Orcas Sink Sailing Yacht in Strait of Gibraltar

Why Orcas Are Attacking Boats
A study explains why orcas are attacking the boats. Credit: Shawn McCready / Flickr / CC BY-ND 2.0

An unknown number of orcas have sunk a sailing yacht after ramming it in Moroccan waters in the Strait of Gibraltar, Spain’s maritime rescue service said on Monday, a new attack in what has become a trend in the past four years.

The vessel Alboran Cognac, which measured 15 meters (49 feet) in length and carried two people, encountered the highly social apex predators, also known as killer whales, at 9 a.m. local time on Sunday, the service said.

The passengers reported feeling sudden blows to the hull and rudder before water started seeping into the ship. After alerting the rescue services, a nearby oil tanker took them onboard and transported them to Gibraltar.

The yacht was left adrift and eventually sank.

Orcas ramming yachts at the Gibraltar Strait

The incident is the latest example of recurring orca rammings around the Gibraltar Strait that separates Europe from Africa and off the Atlantic coast of Portugal and northwestern Spain.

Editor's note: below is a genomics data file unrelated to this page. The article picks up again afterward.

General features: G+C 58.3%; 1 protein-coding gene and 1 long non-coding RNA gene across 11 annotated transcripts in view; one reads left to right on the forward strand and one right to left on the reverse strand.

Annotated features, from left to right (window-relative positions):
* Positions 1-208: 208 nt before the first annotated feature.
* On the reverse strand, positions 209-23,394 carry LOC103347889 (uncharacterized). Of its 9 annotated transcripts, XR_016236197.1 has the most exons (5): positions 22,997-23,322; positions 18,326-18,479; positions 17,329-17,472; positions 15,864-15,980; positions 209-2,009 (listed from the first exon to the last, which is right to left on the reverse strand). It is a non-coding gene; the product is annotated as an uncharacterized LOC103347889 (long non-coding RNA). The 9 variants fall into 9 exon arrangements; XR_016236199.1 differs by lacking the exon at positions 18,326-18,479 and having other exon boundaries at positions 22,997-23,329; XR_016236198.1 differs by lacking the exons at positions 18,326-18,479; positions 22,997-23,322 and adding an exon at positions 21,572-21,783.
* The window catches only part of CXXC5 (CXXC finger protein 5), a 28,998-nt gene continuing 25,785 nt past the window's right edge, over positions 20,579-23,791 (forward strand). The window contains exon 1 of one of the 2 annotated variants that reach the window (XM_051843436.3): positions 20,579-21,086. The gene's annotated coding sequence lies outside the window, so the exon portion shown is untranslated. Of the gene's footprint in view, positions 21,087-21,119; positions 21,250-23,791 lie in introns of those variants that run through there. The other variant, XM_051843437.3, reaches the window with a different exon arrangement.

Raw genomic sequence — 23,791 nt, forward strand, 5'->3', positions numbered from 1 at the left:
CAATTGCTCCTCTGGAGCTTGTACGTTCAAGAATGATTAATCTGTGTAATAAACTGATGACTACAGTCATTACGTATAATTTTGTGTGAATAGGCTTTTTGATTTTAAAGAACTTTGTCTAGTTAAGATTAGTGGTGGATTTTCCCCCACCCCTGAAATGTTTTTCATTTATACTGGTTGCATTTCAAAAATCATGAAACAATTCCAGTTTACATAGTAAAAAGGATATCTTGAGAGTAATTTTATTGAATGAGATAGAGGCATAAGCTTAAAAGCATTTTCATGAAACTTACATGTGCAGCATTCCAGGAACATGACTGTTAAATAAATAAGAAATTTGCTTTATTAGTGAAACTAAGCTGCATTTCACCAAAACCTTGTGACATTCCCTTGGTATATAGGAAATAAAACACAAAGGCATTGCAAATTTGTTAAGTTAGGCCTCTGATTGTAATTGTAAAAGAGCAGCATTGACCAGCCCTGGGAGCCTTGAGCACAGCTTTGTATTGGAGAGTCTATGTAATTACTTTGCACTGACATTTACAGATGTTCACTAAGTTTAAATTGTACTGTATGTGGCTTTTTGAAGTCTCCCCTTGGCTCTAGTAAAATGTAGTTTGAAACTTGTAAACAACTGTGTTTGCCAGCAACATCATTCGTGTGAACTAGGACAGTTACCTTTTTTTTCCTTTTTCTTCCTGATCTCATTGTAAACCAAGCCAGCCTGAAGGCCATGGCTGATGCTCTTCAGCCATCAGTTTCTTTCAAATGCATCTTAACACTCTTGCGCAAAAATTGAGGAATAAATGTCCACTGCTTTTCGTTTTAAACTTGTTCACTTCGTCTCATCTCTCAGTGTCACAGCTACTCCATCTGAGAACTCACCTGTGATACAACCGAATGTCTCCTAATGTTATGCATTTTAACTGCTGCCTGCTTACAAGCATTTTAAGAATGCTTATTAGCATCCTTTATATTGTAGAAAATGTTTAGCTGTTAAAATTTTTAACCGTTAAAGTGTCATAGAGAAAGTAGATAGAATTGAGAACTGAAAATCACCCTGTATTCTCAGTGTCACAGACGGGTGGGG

Experts believe them to involve a subpopulation of about 15 individuals given the designation “Gladis.”

According to the research group GTOA, which tracks populations of the Iberian orca sub-species, there have been nearly 700 interactions since orca attacks on ships in the region were first reported in May 2020.

In a study released in June 2022 in the scientific journal Marine Mammal Science, it has been discovered that the orcas’ attacks primarily focus on sailing boats.

There is a noticeable trend of the orcas targeting and causing damage to the rudders, with spade rudders being the most frequently attacked and harmed type. Once the boat comes to a halt, the orcas typically lose interest and cease their assault.

The orcas involved in these incidents generally move from the Strait of Gibraltar towards Galicia in northern Spain. It has been observed that at least one of the groups returns to southern Portugal.

Based on an extensive analysis of more than 47 testimonies, 110 pictures, and 69 videos, the study proposes several possible motivations behind the orcas’ interactions with vessels.

These motivations include a specific negative event, such as a collision with a vessel, the innate curiosity of the animals, or existing pressures that killer whales commonly face, such as a decrease in available prey, disturbance caused by boats, and interactions with fisheries.

The study also took into account the cognitive abilities of orcas, which enable them to learn and replicate behaviors through social learning.

Although known as killer whales, endangered orcas are part of the dolphin family. They can measure up to eight meters (26 feet) and weigh up to six tons as adults.

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